This month, the ISD students and staff have wonderful recommendations for you. Teachers and students have check out works about Steve Biko, Nelson Mandela, Leopold Sedar Senghor, Black Panther, Martin Luther King, and a whole slew of African Diaspora writers. Here are some of their recommendations. Come to the library and check out what we have to offer for Black History Month.
Allan Muriuki’s Book Recommendation
Jump and Other Stories by Nadine Gordimer
Jump and Other Stories is a nobel-prize winning collection of short stories written by the late South-African author Nadine Gordimer. I first had the pleasure of reading it in English class earlier this year, and her stories had a profound effect on me. Jump is all about the complexities behind different social groups, with a focus on blacks and whites in South Africa. I think what really makes this book special is Gordimer's ability to really make you feel like you're in each of her characters shoes, and almost fully understand what they felt. Whether it was Some are Born to Sweet Delight or The Moment Before the Gun Went Off, her stories had a profound effect on me, and I think everybody should read this masterpiece.
Erin O’Reilly’ Book Recommendation
One Crazy Summer by Rita Williams-Garcia
Winner of the Coretta Scott King Award, the Scott O'Dell Award for Historical Fiction, and a Newbery Medal Honor Book, One Crazy Summer is a powerful and humorous story of three sisters (Delphine, Vonetta, and Fern) who visit their mother, Cecile, in Oakland, CA in the summer of 1968. This novel immerses the reader into the lives of these three girls in the summer of 1968, highlighting Civil Rights issues through the portrayal of the Black Panthers. Names show the importance of identity, and Delphine and Cecile's actions show the need for personal responsibility. Not only does this book cover various rich themes, it tells the story of well-developed characters spending the summer in an unfamiliar place during tumultuous times.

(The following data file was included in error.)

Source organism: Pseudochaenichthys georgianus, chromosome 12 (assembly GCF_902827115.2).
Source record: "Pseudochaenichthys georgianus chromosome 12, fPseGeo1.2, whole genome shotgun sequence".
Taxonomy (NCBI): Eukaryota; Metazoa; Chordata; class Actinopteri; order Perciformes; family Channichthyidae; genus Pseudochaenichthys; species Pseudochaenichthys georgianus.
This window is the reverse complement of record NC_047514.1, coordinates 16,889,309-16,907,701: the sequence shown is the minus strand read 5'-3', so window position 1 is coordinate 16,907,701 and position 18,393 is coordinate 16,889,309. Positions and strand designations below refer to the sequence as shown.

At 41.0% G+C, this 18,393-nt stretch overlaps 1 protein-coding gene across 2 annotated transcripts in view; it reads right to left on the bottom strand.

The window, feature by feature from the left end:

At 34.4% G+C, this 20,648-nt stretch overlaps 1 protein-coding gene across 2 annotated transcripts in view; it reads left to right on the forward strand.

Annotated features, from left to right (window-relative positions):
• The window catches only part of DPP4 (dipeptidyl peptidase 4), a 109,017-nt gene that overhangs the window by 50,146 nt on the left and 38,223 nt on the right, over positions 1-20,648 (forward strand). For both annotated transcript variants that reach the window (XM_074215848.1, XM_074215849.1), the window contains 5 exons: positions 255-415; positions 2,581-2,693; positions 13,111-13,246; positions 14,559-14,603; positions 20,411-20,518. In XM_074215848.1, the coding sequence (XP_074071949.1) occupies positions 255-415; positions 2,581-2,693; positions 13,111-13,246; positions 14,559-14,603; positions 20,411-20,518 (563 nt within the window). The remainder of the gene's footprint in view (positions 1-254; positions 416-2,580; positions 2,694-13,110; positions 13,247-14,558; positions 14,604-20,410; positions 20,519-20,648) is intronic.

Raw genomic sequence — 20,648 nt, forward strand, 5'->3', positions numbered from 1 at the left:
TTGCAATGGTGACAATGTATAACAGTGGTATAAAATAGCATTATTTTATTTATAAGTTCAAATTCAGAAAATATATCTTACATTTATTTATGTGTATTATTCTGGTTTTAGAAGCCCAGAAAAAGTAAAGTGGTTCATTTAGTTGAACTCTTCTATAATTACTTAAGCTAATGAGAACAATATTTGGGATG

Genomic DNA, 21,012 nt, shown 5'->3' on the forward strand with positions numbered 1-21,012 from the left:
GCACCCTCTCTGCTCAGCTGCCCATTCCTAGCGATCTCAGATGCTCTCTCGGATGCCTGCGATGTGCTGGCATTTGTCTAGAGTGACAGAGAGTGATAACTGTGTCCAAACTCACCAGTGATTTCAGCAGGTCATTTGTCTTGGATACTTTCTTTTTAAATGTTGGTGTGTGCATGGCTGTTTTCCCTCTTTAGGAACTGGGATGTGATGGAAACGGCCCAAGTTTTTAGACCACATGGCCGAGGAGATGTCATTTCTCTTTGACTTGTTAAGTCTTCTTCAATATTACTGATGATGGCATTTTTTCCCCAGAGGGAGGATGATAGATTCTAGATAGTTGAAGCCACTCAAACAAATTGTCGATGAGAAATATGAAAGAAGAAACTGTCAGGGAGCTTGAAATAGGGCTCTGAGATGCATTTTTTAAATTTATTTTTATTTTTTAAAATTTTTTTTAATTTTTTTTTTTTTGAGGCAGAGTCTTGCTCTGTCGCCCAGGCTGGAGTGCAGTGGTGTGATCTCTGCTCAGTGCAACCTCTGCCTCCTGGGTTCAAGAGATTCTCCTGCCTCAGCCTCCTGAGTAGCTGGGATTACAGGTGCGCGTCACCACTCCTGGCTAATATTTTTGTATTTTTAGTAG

Aviam Soudack’s Book Recommendation
Little Bee by Chris Cleave
Little Bee is a must read. It is the story of a young girl who escaped from Nigeria then was locked up in a refugee camp in England. There are many, many messages in the book, all worth discussing.
Currently, Mr. Soudack is reading this book with his fifth grader students.
Sharon Bruns’ Book Recommendation
We Need New Names by NoViolet Bulawayo
The clichéd saying, jumping out of the frying pan into the fire best describes the main character, Darling, and her journey from Zimbabwe to America. NoViolet Bulawayo, (what a wonderful name), in her debut novel We Need New Names weaves a story of Darling's survival during Zimbabwe's economic and political crisis, and a ray of hope provided by the opportunity to go to America where one of her aunts lives. The book is a poignant tale of how dreams, aspirations and the goal of having a better life in an affluent country is marred by issues such as legal status, immigration, and the community that surrounds you. This young adult novel challenges you to question decisions made and what is involved in pursuing a life of happiness and contentment.
Tidiane Sy Diop’s Book Recommendation
So Long A Letter by Mariama Ba
So Long a Letter is a well written and informative novel written by Mariama Bâ. It tells the story of Ramatoulaye, who has just experienced the death of her husband. Staying true to the epistolary style, Ramatoulaye writes a letter to her friend Aissatou about her emotions and experience being a co-wife before and after the death of her husband. The story gives readers insight on the reality that is polygamy in Senegal and much more about Senegalese culture. Through Ramatoulaye's cathartic writing experience, readers are allowed into her thoughts and learn a lot about Senegalese customs and culture, which is why I invite you all to read it.